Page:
With the overarching goal of establishing policies around the technology and the footage it produces, a number of interest groups are asking the state legislature to be included in a proposed statewide study.
(TNS) — DES MOINES, Iowa — A disparate group of lobbying groups are backing legislation to establish an interim study group to look at issues stemming from the use of body cameras by law enforcement.
In fact, several groups not already part of a 13-member panel proposed in House File 2465 asked a House Judiciary Subcommittee hearing Tuesday to be included in the study.
The subcommittee heard requests to be included in the study from the Iowa State Police Officers Association, State Police Officers Council, Iowa Broadcasters Association and Iowa Association for Justice.
That might make the panel a “mini-legislature” that has difficulty reaching consensus on statewide standards for the use, storage, cost, retention, public inspection and confidentiality of body camera audio and video recordings, Rep. Chip Baltimore, R-Boone, worried.
The intent is to bring together a group “to try to put together some rules that everybody is comfortable with,” subcommittee member Rep. Mary Wolfe, D-Clinton, said. “LOL. That’s going to be difficult.”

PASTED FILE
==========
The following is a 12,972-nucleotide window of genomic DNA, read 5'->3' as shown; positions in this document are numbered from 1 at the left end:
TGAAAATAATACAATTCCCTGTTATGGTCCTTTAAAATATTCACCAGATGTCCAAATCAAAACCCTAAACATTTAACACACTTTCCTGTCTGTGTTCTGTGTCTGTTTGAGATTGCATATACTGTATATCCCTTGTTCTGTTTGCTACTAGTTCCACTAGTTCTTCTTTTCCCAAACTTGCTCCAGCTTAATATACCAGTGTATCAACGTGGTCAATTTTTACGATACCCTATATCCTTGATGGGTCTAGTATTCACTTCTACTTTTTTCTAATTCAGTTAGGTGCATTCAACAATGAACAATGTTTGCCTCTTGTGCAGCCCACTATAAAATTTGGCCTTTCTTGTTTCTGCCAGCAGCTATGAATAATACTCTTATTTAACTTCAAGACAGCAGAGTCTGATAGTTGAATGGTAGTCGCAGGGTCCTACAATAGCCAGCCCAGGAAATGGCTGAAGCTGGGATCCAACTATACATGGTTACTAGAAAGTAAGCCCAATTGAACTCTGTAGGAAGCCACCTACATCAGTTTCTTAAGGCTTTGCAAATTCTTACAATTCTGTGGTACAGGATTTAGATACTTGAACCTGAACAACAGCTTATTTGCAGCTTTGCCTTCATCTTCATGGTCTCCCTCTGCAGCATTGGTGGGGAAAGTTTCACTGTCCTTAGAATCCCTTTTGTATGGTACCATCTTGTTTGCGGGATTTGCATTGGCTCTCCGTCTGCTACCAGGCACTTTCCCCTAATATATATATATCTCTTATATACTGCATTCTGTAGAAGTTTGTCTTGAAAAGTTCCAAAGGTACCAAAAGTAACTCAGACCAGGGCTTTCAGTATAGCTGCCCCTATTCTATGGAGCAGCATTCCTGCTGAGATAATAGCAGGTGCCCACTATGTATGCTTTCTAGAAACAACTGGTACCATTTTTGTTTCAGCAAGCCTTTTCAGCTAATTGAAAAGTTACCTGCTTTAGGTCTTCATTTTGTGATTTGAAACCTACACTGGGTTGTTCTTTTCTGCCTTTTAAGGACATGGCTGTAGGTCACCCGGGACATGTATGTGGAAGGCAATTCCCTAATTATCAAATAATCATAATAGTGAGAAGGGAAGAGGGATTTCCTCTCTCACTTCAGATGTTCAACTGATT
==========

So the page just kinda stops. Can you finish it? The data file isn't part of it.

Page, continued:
However, she said the standards are needed by people who seek to obtain the recordings as well as law enforcement “who don’t want to be embroiled in constant litigation.”
Des Moines Senior Police Officer Matt Harkin of the Iowa Police Officers Association — “the ones out on the street wearing the cameras” — agreed. He didn’t know how many departments use body cameras, but said how departments use cameras and handle the recording varies widely.
“Not surprisingly, there’s a huge difference between their availability of cameras and, frankly, the training,” added Paula Feltner, a lobbyist for the police officers association. “Currently, departments have rules and bigger cities tend to be the ones who have the most rules. Some smaller departments don’t get training, they don’t have rules, so we think we could officer a variety of viewpoints” if added to the study group.
Margaret Johnson of the Iowa Public Information Board said her office deals with body cameras issues on a daily basis.
“It would be helpful to have some guidelines and some ability to figure out exactly what (the law) means with respect to body cameras,” Johnson said. The current open records law predates body cameras and digital storage of audio and video recordings.
“Technology has far outpaced the law on this,” Harkin concurred.
The bill, which was approved by the House Local Government Committee, now goes to the full Judiciary Committee. A companion bill in the Senate has not received a hearing.
HF 2456 calls for these groups to be part of the interim study committee on body cameras:
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